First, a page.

Timely information for energy operations

Water-level recorder and telemetry system at Ahuriri River near Omarama. (Photo: Bob Curry)

Water-level recorder at Lake Moawhango. (Photo: Bob Curry)

Bob Curry describes the present-day role of the National Hydrometric Network and the future with EcoConnect.

Managers of New Zealand’s infrastructure, industries, and resources are keenly interested in daily information on how much energy is required and how much is available. For instance, they want to know if there will be enough electricity for the next season ahead. NIWA has a large involvement and commitment to providing timely information needed to answer these energy questions.

Supplying daily river-flow data

The National Hydrometric Network is a key data network for energy purposes. It comprises about 300 river and lake water-level and river-flow monitoring stations. Every hour, stations transmit data back to NIWA’s 14 field offices and then automatically on to the appropriate data users via the National Hydrometric Database’s operations in Christchurch. About half the stations are supported by the Foundation for Research, Science & Technology and the remainder by hydropower companies. The national network is complemented by networks operated by regional and district councils. Data from these combined networks extend back to the early 1900s. The data are essential for knowing the ongoing state of the nation’s hydro-electricity reserves.

Other hydrometric data collected by NIWA include rainfall and snow measurements. The snow measurements made on behalf of Meridian Energy at alpine locations near NIWA’s Tekapo field office inform Meridian of the status of the snow accumulated over each winter and the likely snow-melt flows into major hydro-lakes in the following summer.

Data for the electricity market

The hydrometric data have been used for over 10 years to supply hydro-lake inflow data and other information to the Marketplace Company (M-co). The storage and inflow data in energy units (GWh) are updated daily and made available by M-co as valuable input information to New Zealand’s electricity trading market. The result can be seen on the COMIT Free To Air website (click on Hydrology).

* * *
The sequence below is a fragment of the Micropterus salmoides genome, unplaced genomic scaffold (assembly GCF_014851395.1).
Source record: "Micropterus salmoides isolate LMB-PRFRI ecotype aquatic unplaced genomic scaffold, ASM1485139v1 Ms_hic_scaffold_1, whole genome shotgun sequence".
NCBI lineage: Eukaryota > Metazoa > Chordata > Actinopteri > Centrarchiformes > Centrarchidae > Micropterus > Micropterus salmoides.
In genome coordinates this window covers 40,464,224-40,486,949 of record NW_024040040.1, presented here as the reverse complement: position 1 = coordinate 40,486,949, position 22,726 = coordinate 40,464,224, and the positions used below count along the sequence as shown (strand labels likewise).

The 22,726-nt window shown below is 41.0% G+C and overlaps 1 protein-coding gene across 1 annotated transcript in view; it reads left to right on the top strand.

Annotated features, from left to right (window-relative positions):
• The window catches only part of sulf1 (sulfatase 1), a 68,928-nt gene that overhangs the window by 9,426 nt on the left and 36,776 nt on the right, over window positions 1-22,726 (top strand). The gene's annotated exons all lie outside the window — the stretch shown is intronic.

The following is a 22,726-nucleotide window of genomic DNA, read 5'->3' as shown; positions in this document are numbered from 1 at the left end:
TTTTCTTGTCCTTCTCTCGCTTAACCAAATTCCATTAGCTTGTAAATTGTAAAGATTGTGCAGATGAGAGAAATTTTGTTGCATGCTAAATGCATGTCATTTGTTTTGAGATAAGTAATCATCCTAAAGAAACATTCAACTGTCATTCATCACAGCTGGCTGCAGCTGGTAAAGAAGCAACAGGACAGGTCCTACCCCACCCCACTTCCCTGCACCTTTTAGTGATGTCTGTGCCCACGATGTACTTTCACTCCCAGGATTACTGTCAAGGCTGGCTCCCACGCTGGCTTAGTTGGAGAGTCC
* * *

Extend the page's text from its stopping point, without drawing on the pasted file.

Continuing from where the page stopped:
Predicting future energy supplies

In addition to providing data, NIWA has a number of forecasting systems available or under development. Through a new subsidiary called EcoConnect, in conjunction with the UK Met Office, we're developing the ability to forecast weather, wind, rainfall, and river flow for up to 48 hours ahead. This will support forecasts for energy supply and demand, and for electricity industry operations. For example, EcoConnect will provide forecasts of river flood flows and water levels during storms to help protect asset infrastructure and alleviate flooding by appropriate operation of hydropower reservoirs. On longer time scales, forecasts of low rainfalls in major hydropower catchments will be useful for planning hydropower operations.

Having the appropriate real-time data, information, and forecasts at its disposal means that NIWA’s operations are very closely aligned with those of New Zealand’s renewable energy industries, and the operations of industry sectors that rely on such information.

Teachers’ resource for NCEA AS: Science 90191 (1.6). See other curriculum connections at www.niwa.co.nz/pubs/wa/resources